Liz Ann Sonders, chief investment strategist at Charles Schwab, says the Greek debt crisis is much different in nature than the subprime mortgage crisis that pummeled U.S. markets in 2008, and says investors who’ve been sitting on the sidelines should use the recent market dip as a buying opportunity — if they have the stomach for it.
“The key is the investor’s current allocation relative to plan and risk tolerance,” Sonders writes in a piece entitled “Panic is Not an Investment Strategy”, available on Schwab’s web site. “For those investors who have been sitting on the sidelines in cash, need equity exposure to outpace inflation, but also have the stomach for the volatility, they should be buying into these dips. But for those investors who may be over-exposed to equities (or other volatile asset classes), it may make sense to trim back into any oversold rallies.”
Sonders says that the recent dip has made stock valuations and sentiment levels more appealing, and she calls the April U.S. jobs report “another notch in the belt of the economic recovery”. She also offers some lessons of debt crises that have occurred in the past few decades, citing research from the firm BCA.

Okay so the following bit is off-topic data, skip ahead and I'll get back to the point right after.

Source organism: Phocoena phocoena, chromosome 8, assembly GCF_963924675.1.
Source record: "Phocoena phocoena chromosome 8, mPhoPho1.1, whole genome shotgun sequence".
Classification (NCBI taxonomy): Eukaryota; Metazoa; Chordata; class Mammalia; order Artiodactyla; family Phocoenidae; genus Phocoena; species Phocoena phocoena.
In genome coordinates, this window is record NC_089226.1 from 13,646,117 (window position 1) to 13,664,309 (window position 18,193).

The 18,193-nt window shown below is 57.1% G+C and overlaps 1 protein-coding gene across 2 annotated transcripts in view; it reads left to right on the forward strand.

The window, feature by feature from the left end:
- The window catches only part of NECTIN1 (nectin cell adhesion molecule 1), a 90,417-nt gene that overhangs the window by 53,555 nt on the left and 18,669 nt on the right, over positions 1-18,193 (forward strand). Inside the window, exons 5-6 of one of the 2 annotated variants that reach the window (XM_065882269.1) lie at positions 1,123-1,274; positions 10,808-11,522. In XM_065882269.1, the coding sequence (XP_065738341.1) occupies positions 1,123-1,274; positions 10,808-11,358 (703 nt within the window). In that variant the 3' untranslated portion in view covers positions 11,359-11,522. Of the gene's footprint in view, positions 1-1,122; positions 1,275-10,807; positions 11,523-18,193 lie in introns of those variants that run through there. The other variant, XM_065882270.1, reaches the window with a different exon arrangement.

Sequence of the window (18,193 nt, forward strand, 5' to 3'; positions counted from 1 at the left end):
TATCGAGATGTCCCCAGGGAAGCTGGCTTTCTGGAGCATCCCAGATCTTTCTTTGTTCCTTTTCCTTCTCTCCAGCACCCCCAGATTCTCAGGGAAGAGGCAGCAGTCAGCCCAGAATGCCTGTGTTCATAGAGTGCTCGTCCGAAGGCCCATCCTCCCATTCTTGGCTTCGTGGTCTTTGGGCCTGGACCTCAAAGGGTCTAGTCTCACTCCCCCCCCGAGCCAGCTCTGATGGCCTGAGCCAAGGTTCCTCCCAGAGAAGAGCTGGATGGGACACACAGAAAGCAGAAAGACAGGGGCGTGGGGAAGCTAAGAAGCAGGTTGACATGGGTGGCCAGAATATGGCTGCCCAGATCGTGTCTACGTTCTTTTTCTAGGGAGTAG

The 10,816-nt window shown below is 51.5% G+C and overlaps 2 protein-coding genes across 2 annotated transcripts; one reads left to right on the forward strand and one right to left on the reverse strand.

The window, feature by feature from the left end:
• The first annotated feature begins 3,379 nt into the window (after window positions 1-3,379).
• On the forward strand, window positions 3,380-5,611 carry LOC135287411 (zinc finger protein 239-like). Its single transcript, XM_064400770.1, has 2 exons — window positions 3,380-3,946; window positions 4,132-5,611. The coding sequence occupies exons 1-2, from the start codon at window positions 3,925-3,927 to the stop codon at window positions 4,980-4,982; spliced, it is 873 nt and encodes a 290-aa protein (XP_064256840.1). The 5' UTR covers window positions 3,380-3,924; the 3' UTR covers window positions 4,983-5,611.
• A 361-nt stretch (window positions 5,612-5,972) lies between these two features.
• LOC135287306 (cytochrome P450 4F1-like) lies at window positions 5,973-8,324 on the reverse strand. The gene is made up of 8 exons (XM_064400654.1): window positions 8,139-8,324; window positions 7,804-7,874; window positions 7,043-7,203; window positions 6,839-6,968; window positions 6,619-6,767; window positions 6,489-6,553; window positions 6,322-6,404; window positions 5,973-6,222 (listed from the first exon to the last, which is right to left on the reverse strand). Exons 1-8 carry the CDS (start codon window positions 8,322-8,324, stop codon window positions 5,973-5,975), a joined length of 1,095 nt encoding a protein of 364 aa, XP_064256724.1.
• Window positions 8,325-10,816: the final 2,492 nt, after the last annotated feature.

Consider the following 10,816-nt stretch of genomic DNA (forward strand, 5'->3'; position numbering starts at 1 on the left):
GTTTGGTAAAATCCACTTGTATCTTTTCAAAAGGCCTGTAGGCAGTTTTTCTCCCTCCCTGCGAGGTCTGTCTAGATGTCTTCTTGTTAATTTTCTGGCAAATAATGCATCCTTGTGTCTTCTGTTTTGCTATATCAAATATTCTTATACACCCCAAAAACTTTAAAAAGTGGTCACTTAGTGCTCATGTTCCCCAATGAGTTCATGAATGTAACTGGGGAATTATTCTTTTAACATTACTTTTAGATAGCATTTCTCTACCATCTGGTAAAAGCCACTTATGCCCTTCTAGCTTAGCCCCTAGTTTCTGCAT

Among the lessons: “Past crises have all involved debt restructuring with no country having avoided some form of default”; and “there was always a massive rally in stock prices after a credible rescue package was announced (following the ‘cathartic trough’)”.
As for whether the Greece crisis will be as bad as the subprime crisis, Sonders offered a few thoughts: “The crisis in southern Europe is on a much smaller scale than the subprime crisis, with U.S. exposure to Greece very low relative to Europe as a whole,” she says. “We also have a much healthier U.S. and global economic environment, with recovery well underway.”